At another site, we were researching a largely unchanged African-American churchyard and were excited to find a wealth of vegetation, along with grave goods and more common markers. We brought in an ethnobotanist to catalogue the rich variety of plants at the site. . .We held a dinner to report on our progress. When we arrived. . .[we discovered] the caretaker, upon learning there was to be an important dinner, "cleaned up" the site, removing grave goods, and overgrown but very early plantings. . .

Present
It is the early 1990s. The National Trust for Historic Preservation acknowledged cemeteries with a Task Force on Cemetery Protection and Management and also a booklet on Preserving Historic Cemeteries. The National Park Service issues guidelines on cemetery preservation, as it already had done for other types of sites.

By the mid - 90s cemeteries have become cultural resources; the concepts of "historic landscape" and later, "cultural landscape," gain popularity; we increasingly view sites as parts of larger entities; other sites become part of the view scape of cemeteries just as cemeteries are part of the view scape of other sites, and sites are recognized as being fundamentally interlocked. Any site is bigger than itself.

Planning was and is probably a harder "sell" than trying to teach people about specific concerns in a cemetery. Dollars are always hard to come by and people want to see immediate results.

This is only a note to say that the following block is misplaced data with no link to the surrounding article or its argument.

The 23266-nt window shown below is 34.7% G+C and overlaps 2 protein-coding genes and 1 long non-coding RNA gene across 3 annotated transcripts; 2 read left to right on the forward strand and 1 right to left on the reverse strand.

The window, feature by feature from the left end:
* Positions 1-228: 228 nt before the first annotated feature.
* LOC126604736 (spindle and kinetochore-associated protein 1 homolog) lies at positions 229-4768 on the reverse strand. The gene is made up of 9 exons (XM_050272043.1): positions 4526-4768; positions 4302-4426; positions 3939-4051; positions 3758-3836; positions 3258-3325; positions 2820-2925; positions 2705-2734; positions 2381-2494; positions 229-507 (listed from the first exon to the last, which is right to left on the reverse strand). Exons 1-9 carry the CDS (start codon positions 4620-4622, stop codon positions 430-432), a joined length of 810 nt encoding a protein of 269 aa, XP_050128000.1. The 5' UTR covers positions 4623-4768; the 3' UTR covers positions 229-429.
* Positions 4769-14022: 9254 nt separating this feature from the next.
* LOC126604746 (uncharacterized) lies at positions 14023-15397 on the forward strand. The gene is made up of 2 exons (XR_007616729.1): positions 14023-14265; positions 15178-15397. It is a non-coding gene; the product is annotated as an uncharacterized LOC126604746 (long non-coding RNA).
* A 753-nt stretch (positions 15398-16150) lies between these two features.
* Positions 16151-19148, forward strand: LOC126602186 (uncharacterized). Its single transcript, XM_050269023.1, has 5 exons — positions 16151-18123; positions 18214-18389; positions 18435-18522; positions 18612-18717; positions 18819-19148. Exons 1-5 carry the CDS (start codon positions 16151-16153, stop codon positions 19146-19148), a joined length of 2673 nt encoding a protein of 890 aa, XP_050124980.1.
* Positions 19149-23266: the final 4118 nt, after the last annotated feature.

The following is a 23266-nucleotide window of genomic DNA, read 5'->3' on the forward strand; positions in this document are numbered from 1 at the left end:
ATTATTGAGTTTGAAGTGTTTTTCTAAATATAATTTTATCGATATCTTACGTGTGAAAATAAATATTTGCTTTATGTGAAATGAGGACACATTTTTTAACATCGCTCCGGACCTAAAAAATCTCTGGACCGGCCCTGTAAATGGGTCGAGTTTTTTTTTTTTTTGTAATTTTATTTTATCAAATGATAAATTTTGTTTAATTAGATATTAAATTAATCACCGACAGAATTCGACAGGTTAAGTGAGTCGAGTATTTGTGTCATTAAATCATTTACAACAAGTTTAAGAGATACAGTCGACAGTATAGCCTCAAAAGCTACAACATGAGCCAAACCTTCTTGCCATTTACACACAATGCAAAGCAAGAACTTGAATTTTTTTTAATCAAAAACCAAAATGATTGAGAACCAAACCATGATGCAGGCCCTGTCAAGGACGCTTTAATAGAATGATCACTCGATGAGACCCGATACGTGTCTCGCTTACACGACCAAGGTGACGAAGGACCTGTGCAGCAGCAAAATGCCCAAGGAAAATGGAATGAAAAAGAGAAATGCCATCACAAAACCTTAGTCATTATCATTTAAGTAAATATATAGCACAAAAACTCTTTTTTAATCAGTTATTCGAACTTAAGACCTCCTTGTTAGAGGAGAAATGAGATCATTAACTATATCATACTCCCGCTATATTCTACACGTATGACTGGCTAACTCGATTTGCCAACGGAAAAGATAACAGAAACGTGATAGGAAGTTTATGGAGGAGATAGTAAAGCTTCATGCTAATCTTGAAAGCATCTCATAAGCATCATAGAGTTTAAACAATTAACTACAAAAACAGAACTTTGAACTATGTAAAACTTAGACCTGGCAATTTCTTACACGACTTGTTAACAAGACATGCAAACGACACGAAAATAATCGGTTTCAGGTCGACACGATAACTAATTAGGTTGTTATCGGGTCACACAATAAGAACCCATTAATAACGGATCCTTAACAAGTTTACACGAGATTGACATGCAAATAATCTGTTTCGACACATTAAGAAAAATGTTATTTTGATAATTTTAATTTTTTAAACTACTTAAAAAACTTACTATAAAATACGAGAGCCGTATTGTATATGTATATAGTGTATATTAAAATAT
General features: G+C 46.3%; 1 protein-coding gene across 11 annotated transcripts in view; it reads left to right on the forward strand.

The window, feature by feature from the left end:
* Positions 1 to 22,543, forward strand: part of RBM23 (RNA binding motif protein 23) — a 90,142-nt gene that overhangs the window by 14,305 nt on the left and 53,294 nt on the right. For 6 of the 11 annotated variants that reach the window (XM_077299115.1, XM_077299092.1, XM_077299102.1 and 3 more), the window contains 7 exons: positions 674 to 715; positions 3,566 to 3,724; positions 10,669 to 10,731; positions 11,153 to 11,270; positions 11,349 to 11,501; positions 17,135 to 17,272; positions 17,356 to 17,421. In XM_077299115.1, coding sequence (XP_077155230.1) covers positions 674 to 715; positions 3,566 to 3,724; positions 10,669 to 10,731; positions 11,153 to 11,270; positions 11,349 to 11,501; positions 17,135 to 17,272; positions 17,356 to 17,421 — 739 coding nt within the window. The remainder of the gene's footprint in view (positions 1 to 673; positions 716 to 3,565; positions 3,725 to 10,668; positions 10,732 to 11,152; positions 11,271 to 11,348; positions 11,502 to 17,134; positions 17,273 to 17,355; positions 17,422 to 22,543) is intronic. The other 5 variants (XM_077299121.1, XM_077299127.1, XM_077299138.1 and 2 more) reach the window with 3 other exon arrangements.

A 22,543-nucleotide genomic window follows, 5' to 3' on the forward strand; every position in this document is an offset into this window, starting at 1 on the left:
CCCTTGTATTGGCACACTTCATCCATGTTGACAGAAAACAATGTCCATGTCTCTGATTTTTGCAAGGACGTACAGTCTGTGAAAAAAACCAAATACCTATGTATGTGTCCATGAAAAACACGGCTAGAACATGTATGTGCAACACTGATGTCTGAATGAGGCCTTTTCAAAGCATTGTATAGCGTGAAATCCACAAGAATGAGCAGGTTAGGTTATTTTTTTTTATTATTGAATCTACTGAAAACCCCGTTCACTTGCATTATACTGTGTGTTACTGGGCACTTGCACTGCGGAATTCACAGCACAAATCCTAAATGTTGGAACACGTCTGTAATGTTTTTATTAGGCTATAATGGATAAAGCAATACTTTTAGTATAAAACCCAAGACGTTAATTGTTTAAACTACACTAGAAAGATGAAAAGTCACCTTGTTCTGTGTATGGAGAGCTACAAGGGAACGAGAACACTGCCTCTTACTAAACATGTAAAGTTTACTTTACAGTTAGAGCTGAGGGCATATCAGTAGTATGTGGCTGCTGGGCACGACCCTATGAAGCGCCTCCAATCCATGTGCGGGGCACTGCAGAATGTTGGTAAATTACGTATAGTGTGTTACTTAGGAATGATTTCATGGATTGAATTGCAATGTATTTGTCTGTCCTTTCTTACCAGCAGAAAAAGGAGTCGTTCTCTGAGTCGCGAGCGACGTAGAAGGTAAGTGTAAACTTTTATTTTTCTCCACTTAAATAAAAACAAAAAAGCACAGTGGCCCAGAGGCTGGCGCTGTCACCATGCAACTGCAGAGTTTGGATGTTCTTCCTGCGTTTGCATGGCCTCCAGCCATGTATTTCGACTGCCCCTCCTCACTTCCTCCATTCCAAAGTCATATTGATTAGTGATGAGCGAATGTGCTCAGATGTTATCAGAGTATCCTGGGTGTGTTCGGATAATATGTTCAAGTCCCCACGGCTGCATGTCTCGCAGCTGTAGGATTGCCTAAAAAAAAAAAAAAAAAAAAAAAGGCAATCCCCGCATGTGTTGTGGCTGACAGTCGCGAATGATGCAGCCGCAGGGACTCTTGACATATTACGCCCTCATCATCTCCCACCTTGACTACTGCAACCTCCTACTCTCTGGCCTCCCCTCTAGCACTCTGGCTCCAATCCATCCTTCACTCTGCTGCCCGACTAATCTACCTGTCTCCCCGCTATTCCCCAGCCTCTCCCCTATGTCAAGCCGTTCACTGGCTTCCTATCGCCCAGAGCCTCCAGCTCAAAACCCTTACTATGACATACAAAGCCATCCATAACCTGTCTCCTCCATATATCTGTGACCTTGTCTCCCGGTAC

Still, with increasing interest and public acknowledgement by preservation groups, archaeologists and cultural resource firms begin to offer planning services. On the conservation/technical side, monument dealers' magazines lead dealers and individuals to enter the field of gravestone conservation.

And, of course, the field is seen as a potentially lucrative business by some individuals who know nothing about historic preservation, and a few think it would be a great opportunity to make a lot of money without the need for any special skills or education.

How have technical resources changed in the last few years? --unfortunately, not as much as we might like. We are still largely in the infancy of stone conservation, and while we have adhesives not available in the '60s, we are still using methods largely available in the '80s. Some experimental work is being done using glass or aluminum or carbon rods, composites are being improved, and some consolidants are being used experimentally. We're still waiting for the ideal biocide, and we still have pretty much the same problems regarding longevity and repair of difficult breaks or vulnerable stones that we had twenty years ago. And it is still skilled, labor-intensive work, so it is still expensive.

Future
So where do we go from here? Where should our focus lie in the next ten-twenty years?